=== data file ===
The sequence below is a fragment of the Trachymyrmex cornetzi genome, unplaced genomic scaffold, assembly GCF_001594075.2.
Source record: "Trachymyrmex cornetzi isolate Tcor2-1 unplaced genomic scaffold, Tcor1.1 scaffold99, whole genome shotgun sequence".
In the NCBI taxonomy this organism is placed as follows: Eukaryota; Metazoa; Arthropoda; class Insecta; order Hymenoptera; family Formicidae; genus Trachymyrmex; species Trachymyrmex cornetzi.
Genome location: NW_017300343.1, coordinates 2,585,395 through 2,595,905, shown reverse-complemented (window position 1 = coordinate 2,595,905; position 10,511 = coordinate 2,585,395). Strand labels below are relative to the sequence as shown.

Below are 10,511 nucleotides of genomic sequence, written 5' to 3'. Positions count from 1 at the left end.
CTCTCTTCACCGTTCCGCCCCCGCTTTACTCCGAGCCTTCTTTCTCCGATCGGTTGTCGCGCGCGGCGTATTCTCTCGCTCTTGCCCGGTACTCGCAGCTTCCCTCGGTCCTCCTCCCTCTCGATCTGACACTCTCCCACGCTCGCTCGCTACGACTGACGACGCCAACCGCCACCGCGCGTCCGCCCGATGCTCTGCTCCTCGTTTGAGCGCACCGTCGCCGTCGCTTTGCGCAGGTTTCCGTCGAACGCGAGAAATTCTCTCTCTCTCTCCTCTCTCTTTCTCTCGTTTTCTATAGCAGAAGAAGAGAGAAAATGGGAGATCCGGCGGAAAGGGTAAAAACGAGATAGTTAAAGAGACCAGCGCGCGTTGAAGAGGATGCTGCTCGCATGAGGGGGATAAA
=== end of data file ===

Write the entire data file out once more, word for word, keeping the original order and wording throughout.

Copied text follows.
The sequence below is a fragment of the Trachymyrmex cornetzi genome, unplaced genomic scaffold, assembly GCF_001594075.2.
Source record: "Trachymyrmex cornetzi isolate Tcor2-1 unplaced genomic scaffold, Tcor1.1 scaffold99, whole genome shotgun sequence".
In the NCBI taxonomy this organism is placed as follows: Eukaryota; Metazoa; Arthropoda; class Insecta; order Hymenoptera; family Formicidae; genus Trachymyrmex; species Trachymyrmex cornetzi.
Genome location: NW_017300343.1, coordinates 2,585,395 through 2,595,905, shown reverse-complemented (window position 1 = coordinate 2,595,905; position 10,511 = coordinate 2,585,395). Strand labels below are relative to the sequence as shown.

Below are 10,511 nucleotides of genomic sequence, written 5' to 3'. Positions count from 1 at the left end.
CTCTCTTCACCGTTCCGCCCCCGCTTTACTCCGAGCCTTCTTTCTCCGATCGGTTGTCGCGCGCGGCGTATTCTCTCGCTCTTGCCCGGTACTCGCAGCTTCCCTCGGTCCTCCTCCCTCTCGATCTGACACTCTCCCACGCTCGCTCGCTACGACTGACGACGCCAACCGCCACCGCGCGTCCGCCCGATGCTCTGCTCCTCGTTTGAGCGCACCGTCGCCGTCGCTTTGCGCAGGTTTCCGTCGAACGCGAGAAATTCTCTCTCTCTCTCCTCTCTCTTTCTCTCGTTTTCTATAGCAGAAGAAGAGAGAAAATGGGAGATCCGGCGGAAAGGGTAAAAACGAGATAGTTAAAGAGACCAGCGCGCGTTGAAGAGGATGCTGCTCGCATGAGGGGGATAAA